WHEN I worked in TV news, we used to have a picture on the wall of Michael Caine and Stanley Baker being menaced by thousands of guys with spears.
"Zulus!" was our warning cry in the production department because, just as you thought you were ready for transmission, a fresh story would break, overwhelming the running order and creating chaos in all directions.
Being a houseparent is a bit like that, only it's not bloodthirsty warriors that threaten to obliterate those left holding the fort but school holidays. No sooner was Easter over - and the children driven back into school under a hail of rifle fire - but the Zulu of May 1 was upon us and the buggers were back again, swarming all over the TV, treading food into the carpet and generally creating more than enough noise to stop the average parent thinking, let alone earning a living from home.
It was tough going but I survived that onslaught only to see, just coming over the horizon, the Zulus of half-term and Whit Bank Holiday. At this time of year, it never stops. And, of course, in prospect there's July and the great Isandhlwan, the ultimate defeat, when all civilised life in this household will simply cease.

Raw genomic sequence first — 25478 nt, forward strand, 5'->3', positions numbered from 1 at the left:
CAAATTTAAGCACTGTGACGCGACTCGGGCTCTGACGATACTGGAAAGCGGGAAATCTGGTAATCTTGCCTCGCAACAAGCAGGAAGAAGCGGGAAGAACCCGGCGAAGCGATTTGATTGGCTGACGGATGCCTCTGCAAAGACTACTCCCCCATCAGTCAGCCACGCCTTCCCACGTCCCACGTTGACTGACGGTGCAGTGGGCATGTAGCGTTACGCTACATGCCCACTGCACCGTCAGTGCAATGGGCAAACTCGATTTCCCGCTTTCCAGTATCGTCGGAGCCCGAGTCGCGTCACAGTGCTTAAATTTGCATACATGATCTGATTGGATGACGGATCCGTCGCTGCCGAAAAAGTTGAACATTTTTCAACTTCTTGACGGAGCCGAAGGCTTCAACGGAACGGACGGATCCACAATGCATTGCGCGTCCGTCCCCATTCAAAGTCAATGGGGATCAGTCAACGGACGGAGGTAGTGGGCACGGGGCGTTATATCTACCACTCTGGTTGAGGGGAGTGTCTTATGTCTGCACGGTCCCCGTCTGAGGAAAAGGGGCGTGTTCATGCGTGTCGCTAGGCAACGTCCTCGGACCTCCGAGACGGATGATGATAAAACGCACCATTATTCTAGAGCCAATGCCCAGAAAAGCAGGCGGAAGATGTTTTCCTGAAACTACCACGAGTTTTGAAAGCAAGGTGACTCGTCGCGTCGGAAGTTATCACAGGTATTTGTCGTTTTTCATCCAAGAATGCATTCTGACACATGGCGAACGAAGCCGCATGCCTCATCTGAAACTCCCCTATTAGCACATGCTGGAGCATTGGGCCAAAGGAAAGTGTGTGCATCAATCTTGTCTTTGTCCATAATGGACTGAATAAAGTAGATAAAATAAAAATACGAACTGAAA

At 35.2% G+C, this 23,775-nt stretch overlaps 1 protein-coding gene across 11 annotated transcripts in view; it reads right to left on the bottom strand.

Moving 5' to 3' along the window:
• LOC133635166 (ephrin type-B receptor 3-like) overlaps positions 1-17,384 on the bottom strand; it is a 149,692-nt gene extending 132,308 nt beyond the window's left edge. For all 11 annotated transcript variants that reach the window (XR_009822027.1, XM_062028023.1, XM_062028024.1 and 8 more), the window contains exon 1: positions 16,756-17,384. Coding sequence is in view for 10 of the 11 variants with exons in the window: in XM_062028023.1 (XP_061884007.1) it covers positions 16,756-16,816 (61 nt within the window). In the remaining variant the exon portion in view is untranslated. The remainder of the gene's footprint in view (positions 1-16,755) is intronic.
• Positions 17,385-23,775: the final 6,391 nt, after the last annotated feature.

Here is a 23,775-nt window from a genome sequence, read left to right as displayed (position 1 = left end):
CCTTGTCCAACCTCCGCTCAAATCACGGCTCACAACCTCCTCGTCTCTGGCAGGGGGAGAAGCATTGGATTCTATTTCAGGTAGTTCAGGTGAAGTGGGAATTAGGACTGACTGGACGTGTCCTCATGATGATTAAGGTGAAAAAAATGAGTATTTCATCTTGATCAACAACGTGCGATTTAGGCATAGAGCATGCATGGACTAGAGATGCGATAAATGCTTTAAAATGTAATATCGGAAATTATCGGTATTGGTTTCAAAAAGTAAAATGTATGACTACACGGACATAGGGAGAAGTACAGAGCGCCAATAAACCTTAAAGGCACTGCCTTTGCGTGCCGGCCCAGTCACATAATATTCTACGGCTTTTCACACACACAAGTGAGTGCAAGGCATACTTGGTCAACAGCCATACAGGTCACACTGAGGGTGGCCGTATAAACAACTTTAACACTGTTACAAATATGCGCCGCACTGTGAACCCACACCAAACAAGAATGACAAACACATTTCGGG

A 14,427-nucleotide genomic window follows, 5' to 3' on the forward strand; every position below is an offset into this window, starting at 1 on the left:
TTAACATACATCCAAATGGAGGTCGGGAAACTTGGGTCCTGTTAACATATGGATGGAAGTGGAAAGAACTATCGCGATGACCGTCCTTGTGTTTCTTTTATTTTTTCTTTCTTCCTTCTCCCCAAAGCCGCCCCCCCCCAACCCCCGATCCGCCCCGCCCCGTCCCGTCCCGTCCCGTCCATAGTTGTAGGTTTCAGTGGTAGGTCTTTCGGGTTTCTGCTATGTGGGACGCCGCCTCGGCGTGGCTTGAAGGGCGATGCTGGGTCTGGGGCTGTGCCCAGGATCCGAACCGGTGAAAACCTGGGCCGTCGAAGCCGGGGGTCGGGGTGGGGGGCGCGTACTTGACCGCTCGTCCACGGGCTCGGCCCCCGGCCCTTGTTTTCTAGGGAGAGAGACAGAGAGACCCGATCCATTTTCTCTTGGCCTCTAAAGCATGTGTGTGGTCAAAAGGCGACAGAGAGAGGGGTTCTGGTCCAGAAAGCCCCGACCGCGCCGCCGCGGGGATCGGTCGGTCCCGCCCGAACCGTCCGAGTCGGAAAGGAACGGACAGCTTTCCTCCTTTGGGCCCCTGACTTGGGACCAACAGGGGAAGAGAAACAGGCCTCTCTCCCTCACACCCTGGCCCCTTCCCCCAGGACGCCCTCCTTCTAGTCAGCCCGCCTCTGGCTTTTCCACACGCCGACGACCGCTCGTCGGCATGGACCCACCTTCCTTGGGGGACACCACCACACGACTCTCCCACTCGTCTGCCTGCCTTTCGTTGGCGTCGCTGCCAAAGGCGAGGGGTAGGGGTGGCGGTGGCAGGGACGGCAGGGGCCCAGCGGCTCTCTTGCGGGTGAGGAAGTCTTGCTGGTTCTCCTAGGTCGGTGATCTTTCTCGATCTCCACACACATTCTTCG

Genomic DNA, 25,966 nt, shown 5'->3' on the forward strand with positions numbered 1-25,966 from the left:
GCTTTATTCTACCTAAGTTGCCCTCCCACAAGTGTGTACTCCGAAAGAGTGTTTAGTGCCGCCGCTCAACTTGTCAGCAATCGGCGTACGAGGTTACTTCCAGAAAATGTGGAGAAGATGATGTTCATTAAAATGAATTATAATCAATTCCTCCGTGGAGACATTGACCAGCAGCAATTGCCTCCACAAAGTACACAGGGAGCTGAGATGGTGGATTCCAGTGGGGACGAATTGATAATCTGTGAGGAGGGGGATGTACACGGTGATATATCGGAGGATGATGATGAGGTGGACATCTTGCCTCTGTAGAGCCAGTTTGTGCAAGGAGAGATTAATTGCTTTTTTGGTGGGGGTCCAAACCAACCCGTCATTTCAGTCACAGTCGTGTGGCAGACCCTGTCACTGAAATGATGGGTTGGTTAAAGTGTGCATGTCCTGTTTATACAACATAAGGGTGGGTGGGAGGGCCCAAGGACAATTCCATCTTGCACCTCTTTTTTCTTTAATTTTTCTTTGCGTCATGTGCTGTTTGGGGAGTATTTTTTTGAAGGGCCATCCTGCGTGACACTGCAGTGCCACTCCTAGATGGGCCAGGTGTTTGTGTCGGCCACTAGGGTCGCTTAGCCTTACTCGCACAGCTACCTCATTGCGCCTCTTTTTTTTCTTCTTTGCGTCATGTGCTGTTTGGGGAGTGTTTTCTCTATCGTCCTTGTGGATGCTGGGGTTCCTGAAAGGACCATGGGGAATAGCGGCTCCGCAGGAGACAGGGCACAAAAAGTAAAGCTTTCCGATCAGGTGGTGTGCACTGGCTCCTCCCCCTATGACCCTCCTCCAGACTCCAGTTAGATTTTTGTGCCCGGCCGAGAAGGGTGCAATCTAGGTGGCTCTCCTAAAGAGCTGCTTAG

Those of us in my own brave regiment, the Irregular Houseparents Brigade, manning the home front as we do through all these invasions, do not ask much, although the gratitude of our partners would be appreciated. I know that mine takes the view that I spend the day polishing my aphorisms, occasionally adding an elegantly turned sentence to the latest opus and then being taken out to lunch by nubile editors.
This is forgiveable. In 1879, the folks in England thought that the Rorke's Drift brigade were out playing polo all day. How could they be expected to know that Michael and Stanley were actually trying to prevent 13,000 Zulus dipping their spears in Welsh blood that day?
More VCs were won at Rorke's Drift than in any other battle during the years that Britain had an empire and it's about time a medal was struck for the Houseparents, too. On one side there would be a picture of Prince Philip, squeegee mop in hand, and on the other a simple inscription, "We Never Work - So That You Can".